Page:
The presenting neuropsychiatric manifestations of NPSLE can be nonspecific ( headache , cognitive dysfunction , psychosis , seizure ) thus posing a challenge in identifying patients with primary NPSLE as there is no gold standard criteria to support the diagnosis of NPSLE and exclude confounding diagnoses . 2 As previously noted , this patient ’ s past medical history was significant for bipolar disorder and aggressive behavior since the age of 21 years , IV drug abuse , and prior multiple admissions to the psychiatric unit for acute psychosis . She was on anti-psychotic medication for bipolar mood disorder . Acutely , her neuropsychiatric manifestations were masked by her past medical history of bipolar disorder and IV drug abuse . Appropriate treatment for SLE resulted in control and improvement in neuropsychiatric symptoms , and she no longer required therapy with anti-epileptics and anti-psychotic medications .
The presenting neuropsychiatric manifestations of NPSLE can be nonspecific ( headache , cognitive dysfunction , psychosis , seizure ) thus posing a challenge in identifying patients with primary
NPSLE as there is no gold standard criteria to support the diagnosis of NPSLE and exclude confounding diagnoses . 2 As previously noted , this patient ’ s past medical history was significant for bipolar disorder and aggressive behavior since the age of 21 years , IV drug abuse , and prior multiple admissions to the psychiatric unit for acute psychosis . She was on anti-psychotic medication for bipolar mood disorder . Acutely , her neuropsychiatric manifestations were masked by her past medical history of bipolar disorder and IV drug abuse . Appropriate treatment for SLE resulted in control and improvement in neuropsychiatric symptoms , and she no longer required therapy with anti-epileptics and anti-psychotic medications .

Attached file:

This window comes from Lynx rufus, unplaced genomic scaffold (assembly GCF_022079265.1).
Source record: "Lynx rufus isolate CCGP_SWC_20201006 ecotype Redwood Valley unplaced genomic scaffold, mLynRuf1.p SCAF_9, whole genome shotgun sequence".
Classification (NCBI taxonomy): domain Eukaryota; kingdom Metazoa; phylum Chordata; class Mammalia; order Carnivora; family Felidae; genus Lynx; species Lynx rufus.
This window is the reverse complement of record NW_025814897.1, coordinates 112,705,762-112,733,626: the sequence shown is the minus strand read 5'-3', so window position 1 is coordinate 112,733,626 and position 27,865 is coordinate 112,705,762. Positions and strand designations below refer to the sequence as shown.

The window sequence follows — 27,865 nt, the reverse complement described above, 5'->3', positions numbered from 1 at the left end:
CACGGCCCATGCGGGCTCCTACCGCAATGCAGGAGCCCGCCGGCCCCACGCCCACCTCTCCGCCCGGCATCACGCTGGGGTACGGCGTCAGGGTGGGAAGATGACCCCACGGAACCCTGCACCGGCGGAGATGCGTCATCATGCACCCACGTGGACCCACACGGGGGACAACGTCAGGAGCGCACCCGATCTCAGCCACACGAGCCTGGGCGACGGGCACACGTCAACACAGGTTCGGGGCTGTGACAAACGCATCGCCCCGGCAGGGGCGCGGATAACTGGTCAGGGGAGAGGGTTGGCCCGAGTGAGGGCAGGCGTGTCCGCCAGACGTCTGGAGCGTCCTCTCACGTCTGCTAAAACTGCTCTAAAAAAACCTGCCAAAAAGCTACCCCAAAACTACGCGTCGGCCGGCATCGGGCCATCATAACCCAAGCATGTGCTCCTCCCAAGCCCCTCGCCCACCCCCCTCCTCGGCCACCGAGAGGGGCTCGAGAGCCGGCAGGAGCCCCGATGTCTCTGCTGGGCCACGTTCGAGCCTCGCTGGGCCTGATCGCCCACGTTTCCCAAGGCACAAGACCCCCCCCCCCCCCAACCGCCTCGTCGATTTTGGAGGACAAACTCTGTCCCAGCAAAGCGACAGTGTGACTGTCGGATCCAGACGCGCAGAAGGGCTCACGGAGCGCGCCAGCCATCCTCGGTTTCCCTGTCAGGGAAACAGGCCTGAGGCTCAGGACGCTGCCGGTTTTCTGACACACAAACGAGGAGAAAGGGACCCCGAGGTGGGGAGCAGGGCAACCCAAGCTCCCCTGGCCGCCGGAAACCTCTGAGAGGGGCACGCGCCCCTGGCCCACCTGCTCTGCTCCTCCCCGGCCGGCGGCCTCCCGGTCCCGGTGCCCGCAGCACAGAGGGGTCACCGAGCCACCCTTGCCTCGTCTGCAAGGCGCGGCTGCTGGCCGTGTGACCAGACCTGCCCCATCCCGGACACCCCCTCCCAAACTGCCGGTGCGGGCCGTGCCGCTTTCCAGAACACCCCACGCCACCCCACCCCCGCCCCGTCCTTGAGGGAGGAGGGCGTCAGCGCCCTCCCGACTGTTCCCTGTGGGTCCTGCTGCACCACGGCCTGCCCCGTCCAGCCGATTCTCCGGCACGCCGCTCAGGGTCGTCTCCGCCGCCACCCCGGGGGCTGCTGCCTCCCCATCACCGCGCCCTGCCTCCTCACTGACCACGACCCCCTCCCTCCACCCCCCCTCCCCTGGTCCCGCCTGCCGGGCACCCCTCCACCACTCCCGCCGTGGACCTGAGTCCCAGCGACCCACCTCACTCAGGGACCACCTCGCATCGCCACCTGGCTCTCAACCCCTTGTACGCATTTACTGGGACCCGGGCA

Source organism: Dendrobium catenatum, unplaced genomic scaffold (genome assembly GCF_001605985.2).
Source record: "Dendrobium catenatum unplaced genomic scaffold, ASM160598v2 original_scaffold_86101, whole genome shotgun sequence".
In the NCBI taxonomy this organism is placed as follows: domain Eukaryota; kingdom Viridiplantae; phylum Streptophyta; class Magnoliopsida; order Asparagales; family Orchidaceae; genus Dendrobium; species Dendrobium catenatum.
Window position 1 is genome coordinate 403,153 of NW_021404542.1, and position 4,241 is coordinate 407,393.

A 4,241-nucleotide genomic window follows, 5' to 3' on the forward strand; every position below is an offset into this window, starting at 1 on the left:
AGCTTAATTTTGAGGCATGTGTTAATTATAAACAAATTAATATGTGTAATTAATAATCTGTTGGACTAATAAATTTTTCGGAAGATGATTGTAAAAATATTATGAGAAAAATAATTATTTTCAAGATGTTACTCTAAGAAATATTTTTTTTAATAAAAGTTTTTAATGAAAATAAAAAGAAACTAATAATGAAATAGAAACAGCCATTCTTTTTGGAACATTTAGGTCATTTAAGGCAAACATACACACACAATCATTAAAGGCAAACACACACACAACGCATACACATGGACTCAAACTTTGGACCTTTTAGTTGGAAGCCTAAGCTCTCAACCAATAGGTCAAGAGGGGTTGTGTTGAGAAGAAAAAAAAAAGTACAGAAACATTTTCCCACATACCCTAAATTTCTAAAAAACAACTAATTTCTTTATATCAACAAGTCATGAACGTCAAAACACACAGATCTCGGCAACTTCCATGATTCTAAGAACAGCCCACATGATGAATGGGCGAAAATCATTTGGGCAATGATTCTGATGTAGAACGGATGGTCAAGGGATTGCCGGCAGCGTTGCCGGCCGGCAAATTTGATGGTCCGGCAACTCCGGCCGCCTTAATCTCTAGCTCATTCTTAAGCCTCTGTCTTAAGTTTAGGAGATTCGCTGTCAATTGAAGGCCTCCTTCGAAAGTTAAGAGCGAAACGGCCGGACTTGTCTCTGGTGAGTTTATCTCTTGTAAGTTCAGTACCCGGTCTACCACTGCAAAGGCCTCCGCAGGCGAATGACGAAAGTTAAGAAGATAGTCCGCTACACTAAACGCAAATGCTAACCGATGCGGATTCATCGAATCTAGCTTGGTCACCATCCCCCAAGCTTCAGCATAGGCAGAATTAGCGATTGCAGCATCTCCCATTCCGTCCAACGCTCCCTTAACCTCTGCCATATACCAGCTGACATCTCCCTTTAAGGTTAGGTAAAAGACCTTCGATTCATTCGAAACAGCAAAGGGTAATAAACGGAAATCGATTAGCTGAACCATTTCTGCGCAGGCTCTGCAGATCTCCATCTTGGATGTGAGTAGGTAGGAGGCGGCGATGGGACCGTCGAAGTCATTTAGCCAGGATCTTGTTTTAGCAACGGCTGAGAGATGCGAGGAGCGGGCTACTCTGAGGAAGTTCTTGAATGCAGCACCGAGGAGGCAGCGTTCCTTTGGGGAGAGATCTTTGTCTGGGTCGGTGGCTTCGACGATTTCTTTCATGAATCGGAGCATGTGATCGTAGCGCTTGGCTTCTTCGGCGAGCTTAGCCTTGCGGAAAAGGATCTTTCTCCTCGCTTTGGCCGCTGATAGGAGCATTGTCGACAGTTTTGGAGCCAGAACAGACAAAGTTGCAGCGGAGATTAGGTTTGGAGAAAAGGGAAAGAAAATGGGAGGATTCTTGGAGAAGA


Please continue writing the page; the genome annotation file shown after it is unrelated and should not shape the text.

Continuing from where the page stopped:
Diagnostic Evaluation in NPSLE
The initial step toward defining a uniform diagnostic criterion for NPSLE was the 1999 American College of Rheumatology guidelines . Since that time , numerous studies applying the ACR criteria have been published to compare cohorts for the presentation of neurologic manifestations of SLE . There are relatively few population-based estimates of the prevalence of NPSLE . A recent attempt to quantify the prevalence of NPSLE evaluated nine studies comprising 5057 SLE patients and estimated the overall prevalence of NPSLE to vary from 11 % to 60 % of all SLE patients , with the most common disorders being major depression ( 17 % - 52 %), headaches ( 38.8 % -60 %), seizures ( 26.4 % -63 %), and cerebrovascular diseases ( 26 % -38.8 %). 6 By design , the 1999 ACR criteria are used for diagnosis and other authors have endorsed modifications to develop a more comprehensive guideline to support clinical decision-making and improve patient care . 7
Evaluation of patients with manifestations of NPSLE consists of investigations that first establish the diagnosis of SLE and exclude non-SLE etiologies . The diagnosis is based on clinical picture , cerebrospinal fluid ( CSF ) analysis , electrophysiological studies , neuroimaging , and neuropsychological testing . Current serologic tests are neither sufficiently accurate for diagnosis of NPSLE nor for as-